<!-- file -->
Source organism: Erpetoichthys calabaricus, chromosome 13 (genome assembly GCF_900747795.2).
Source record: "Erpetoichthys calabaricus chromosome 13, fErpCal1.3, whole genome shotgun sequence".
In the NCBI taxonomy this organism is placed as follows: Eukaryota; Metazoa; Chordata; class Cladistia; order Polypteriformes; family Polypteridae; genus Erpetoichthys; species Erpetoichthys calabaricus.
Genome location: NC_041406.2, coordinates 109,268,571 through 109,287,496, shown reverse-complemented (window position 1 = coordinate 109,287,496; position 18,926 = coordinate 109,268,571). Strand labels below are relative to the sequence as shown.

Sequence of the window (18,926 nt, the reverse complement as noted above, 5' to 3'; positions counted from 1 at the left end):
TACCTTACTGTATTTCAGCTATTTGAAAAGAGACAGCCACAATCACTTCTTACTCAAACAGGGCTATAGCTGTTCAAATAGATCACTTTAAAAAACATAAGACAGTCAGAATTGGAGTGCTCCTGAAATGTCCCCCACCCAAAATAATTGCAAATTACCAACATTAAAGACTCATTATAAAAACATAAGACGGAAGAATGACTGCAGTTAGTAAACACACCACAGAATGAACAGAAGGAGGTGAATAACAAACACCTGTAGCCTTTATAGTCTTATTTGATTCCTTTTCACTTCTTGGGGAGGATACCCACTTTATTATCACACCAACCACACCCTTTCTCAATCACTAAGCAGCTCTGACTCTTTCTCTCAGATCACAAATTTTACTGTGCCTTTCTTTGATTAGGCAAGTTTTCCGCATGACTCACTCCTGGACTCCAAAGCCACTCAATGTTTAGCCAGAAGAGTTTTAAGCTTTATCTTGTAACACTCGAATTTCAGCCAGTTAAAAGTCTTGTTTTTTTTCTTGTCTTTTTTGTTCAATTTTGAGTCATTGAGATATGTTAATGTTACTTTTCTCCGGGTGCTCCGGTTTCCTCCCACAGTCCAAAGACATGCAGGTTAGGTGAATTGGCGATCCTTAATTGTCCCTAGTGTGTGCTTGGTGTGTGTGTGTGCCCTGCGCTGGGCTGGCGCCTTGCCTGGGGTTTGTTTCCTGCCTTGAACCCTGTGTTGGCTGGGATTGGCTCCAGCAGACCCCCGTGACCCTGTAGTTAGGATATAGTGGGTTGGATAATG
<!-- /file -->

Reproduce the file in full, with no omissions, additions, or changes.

Source organism: Erpetoichthys calabaricus, chromosome 13 (genome assembly GCF_900747795.2).
Source record: "Erpetoichthys calabaricus chromosome 13, fErpCal1.3, whole genome shotgun sequence".
In the NCBI taxonomy this organism is placed as follows: Eukaryota; Metazoa; Chordata; class Cladistia; order Polypteriformes; family Polypteridae; genus Erpetoichthys; species Erpetoichthys calabaricus.
Genome location: NC_041406.2, coordinates 109,268,571 through 109,287,496, shown reverse-complemented (window position 1 = coordinate 109,287,496; position 18,926 = coordinate 109,268,571). Strand labels below are relative to the sequence as shown.

Sequence of the window (18,926 nt, the reverse complement as noted above, 5' to 3'; positions counted from 1 at the left end):
TACCTTACTGTATTTCAGCTATTTGAAAAGAGACAGCCACAATCACTTCTTACTCAAACAGGGCTATAGCTGTTCAAATAGATCACTTTAAAAAACATAAGACAGTCAGAATTGGAGTGCTCCTGAAATGTCCCCCACCCAAAATAATTGCAAATTACCAACATTAAAGACTCATTATAAAAACATAAGACGGAAGAATGACTGCAGTTAGTAAACACACCACAGAATGAACAGAAGGAGGTGAATAACAAACACCTGTAGCCTTTATAGTCTTATTTGATTCCTTTTCACTTCTTGGGGAGGATACCCACTTTATTATCACACCAACCACACCCTTTCTCAATCACTAAGCAGCTCTGACTCTTTCTCTCAGATCACAAATTTTACTGTGCCTTTCTTTGATTAGGCAAGTTTTCCGCATGACTCACTCCTGGACTCCAAAGCCACTCAATGTTTAGCCAGAAGAGTTTTAAGCTTTATCTTGTAACACTCGAATTTCAGCCAGTTAAAAGTCTTGTTTTTTTTCTTGTCTTTTTTGTTCAATTTTGAGTCATTGAGATATGTTAATGTTACTTTTCTCCGGGTGCTCCGGTTTCCTCCCACAGTCCAAAGACATGCAGGTTAGGTGAATTGGCGATCCTTAATTGTCCCTAGTGTGTGCTTGGTGTGTGTGTGTGCCCTGCGCTGGGCTGGCGCCTTGCCTGGGGTTTGTTTCCTGCCTTGAACCCTGTGTTGGCTGGGATTGGCTCCAGCAGACCCCCGTGACCCTGTAGTTAGGATATAGTGGGTTGGATAATG